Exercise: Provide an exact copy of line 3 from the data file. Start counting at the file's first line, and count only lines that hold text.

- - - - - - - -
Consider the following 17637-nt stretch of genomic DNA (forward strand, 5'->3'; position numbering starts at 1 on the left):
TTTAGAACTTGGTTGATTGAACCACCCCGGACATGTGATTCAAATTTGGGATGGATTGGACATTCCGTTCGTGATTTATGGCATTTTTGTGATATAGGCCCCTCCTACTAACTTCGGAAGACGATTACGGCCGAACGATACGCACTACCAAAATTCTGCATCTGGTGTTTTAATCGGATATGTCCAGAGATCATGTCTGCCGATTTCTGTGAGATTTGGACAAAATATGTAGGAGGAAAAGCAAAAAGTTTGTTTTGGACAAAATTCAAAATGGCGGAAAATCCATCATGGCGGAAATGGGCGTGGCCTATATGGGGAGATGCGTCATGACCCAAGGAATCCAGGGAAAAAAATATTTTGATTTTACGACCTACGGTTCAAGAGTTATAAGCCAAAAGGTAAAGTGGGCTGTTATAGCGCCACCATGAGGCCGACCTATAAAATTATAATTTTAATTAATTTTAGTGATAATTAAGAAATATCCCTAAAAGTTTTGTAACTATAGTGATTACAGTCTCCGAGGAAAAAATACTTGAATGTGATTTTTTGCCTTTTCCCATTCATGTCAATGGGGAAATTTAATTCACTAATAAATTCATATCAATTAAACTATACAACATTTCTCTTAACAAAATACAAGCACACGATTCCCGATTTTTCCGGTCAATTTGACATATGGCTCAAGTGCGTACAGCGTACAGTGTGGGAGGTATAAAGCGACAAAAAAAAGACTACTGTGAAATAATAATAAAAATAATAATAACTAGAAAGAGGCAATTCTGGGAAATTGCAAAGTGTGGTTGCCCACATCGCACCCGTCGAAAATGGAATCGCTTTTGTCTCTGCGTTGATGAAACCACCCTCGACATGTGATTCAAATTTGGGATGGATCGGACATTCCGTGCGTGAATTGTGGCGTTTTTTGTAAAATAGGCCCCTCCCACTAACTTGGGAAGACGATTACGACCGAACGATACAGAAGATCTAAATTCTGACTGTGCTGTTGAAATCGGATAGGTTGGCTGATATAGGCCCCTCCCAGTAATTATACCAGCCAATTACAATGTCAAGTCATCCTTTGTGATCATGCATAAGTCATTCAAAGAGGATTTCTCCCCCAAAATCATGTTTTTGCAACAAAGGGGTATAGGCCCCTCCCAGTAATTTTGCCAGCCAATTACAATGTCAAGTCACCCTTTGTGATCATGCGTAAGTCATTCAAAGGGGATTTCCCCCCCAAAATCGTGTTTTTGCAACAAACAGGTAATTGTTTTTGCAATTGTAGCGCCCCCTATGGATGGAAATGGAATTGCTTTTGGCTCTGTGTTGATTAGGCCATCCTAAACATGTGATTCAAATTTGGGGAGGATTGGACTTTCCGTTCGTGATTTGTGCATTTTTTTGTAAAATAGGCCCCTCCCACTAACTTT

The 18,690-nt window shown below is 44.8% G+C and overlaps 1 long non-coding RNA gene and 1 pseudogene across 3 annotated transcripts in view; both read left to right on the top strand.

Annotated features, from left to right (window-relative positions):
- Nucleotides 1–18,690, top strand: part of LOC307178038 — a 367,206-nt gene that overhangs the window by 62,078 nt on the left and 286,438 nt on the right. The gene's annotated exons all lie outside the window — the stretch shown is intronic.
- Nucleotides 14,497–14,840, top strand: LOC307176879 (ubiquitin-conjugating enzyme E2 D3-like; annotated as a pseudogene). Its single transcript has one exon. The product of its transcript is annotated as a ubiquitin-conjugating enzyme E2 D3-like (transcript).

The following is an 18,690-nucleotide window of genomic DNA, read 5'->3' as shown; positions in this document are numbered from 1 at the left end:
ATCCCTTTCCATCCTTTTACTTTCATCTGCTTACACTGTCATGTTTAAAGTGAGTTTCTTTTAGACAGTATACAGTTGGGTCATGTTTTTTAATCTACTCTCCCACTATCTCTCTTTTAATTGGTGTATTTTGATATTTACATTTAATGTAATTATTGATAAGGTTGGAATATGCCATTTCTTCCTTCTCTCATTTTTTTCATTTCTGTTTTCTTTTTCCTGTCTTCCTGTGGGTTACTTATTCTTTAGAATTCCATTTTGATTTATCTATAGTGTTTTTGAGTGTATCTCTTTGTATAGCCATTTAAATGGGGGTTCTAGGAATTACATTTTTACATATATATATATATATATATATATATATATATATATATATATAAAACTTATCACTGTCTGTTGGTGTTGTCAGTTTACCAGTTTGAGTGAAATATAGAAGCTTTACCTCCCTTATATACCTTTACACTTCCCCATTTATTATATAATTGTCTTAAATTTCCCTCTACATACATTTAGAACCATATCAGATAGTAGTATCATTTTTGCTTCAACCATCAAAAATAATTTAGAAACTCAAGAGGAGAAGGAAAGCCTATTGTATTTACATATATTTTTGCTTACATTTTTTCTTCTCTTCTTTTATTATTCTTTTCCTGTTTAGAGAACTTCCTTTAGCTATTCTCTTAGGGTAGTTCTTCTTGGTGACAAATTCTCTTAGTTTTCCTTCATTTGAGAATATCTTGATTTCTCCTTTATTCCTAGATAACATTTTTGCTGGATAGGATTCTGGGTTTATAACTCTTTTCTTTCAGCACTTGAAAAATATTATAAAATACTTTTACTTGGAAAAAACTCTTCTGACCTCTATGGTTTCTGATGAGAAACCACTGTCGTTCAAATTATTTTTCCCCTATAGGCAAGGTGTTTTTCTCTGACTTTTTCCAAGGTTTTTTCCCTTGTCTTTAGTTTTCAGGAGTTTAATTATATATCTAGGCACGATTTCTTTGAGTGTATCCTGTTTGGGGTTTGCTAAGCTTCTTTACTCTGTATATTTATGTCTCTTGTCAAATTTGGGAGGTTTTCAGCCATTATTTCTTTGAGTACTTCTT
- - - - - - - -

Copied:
The 18,690-nt window shown below is 44.8% G+C and overlaps 1 long non-coding RNA gene and 1 pseudogene across 3 annotated transcripts in view; both read left to right on the top strand.